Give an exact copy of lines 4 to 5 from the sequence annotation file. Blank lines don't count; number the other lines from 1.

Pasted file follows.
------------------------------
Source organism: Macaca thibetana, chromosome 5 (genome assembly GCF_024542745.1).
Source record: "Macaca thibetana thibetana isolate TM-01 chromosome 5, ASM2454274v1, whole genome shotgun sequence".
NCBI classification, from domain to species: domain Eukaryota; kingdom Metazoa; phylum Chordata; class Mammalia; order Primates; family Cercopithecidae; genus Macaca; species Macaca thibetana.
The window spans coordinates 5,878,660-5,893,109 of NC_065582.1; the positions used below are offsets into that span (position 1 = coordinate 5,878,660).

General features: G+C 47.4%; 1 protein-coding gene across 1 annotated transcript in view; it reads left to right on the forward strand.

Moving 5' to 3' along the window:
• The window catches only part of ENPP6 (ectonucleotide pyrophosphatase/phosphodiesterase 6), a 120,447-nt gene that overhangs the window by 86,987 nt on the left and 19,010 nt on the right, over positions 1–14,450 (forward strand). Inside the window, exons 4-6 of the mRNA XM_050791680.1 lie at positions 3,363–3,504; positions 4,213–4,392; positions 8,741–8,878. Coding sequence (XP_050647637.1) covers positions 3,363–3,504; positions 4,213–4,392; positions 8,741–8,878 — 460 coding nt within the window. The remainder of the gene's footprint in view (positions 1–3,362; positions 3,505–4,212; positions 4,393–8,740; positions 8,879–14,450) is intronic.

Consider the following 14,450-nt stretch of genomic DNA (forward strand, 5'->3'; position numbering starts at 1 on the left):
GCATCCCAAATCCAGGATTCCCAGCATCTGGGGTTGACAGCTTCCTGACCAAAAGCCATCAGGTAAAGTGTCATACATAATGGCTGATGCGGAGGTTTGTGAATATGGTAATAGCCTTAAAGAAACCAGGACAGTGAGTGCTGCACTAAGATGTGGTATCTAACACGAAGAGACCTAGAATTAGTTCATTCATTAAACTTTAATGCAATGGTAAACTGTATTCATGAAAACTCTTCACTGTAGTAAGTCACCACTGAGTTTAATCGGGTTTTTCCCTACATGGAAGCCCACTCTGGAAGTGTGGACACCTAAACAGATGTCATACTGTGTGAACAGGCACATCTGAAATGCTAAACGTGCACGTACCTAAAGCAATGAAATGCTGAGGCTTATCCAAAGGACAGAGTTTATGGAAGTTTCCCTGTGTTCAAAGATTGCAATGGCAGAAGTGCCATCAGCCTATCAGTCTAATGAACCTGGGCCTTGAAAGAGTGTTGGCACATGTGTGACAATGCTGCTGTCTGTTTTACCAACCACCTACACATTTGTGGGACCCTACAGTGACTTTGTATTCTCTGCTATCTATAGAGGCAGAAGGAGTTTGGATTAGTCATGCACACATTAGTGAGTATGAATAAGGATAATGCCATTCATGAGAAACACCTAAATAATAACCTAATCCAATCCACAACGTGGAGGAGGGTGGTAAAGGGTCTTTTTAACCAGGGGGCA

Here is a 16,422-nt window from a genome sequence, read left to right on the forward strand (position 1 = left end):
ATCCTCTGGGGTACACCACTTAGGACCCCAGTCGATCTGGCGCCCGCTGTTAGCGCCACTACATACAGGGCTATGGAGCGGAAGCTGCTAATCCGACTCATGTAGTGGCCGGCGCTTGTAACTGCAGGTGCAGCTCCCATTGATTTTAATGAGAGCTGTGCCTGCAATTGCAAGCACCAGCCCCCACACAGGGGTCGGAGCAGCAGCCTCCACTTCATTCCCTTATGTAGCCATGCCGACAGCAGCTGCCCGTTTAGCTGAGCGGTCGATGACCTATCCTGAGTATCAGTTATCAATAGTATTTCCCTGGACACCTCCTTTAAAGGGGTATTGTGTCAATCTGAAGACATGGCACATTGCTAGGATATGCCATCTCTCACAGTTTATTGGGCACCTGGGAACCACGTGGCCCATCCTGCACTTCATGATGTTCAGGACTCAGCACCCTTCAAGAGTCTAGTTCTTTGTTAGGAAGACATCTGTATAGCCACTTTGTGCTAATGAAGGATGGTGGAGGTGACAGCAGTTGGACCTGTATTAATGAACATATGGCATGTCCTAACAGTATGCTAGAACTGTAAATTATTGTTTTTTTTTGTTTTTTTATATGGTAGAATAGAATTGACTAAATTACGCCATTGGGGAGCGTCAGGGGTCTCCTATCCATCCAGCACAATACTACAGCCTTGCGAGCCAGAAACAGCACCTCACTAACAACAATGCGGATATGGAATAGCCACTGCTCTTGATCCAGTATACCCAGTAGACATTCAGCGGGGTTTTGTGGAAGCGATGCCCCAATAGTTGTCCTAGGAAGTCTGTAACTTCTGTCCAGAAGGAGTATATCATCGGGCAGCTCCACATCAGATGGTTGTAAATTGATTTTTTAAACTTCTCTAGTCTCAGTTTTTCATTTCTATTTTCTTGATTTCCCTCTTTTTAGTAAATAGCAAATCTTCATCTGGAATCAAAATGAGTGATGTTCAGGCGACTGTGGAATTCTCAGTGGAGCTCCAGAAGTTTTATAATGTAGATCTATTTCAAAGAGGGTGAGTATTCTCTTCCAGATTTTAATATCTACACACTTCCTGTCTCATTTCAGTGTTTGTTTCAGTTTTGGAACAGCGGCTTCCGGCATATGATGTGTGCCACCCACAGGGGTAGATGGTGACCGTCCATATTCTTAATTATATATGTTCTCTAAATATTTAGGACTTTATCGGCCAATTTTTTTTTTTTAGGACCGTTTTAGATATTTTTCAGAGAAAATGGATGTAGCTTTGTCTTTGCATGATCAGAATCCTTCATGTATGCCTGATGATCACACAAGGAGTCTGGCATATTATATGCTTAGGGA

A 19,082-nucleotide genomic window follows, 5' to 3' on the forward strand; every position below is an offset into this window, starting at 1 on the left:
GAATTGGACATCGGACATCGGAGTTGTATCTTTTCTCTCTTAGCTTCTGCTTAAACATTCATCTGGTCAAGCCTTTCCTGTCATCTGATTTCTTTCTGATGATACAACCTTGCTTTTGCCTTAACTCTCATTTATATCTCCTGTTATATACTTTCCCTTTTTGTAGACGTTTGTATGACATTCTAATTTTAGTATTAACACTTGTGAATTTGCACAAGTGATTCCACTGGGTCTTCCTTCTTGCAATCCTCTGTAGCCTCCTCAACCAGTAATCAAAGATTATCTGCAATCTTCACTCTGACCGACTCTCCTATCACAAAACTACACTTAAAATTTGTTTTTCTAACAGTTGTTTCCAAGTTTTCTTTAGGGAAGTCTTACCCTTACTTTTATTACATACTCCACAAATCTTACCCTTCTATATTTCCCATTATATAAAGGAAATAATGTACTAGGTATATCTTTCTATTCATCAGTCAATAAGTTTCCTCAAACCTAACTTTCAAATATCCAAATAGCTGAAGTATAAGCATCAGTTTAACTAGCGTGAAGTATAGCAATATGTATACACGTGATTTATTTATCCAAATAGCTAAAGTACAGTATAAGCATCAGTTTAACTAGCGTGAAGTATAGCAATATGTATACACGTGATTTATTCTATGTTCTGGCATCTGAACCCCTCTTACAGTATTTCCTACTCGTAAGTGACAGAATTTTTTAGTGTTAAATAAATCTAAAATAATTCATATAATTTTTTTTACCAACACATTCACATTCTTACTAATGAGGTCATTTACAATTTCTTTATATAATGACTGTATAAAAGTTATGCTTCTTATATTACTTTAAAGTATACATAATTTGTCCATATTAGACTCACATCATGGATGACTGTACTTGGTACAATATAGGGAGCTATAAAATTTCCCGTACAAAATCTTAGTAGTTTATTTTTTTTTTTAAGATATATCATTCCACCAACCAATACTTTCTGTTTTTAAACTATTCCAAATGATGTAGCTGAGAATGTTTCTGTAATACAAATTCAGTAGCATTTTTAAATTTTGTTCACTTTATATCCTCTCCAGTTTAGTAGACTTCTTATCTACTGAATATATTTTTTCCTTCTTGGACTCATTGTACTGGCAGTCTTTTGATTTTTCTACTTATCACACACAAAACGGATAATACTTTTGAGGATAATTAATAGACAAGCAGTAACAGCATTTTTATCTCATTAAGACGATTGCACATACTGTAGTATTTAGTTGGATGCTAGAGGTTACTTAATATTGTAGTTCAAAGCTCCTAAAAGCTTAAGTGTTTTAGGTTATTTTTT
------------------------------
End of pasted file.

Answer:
The window spans coordinates 5,878,660-5,893,109 of NC_065582.1; the positions used below are offsets into that span (position 1 = coordinate 5,878,660).

General features: G+C 47.4%; 1 protein-coding gene across 1 annotated transcript in view; it reads left to right on the forward strand.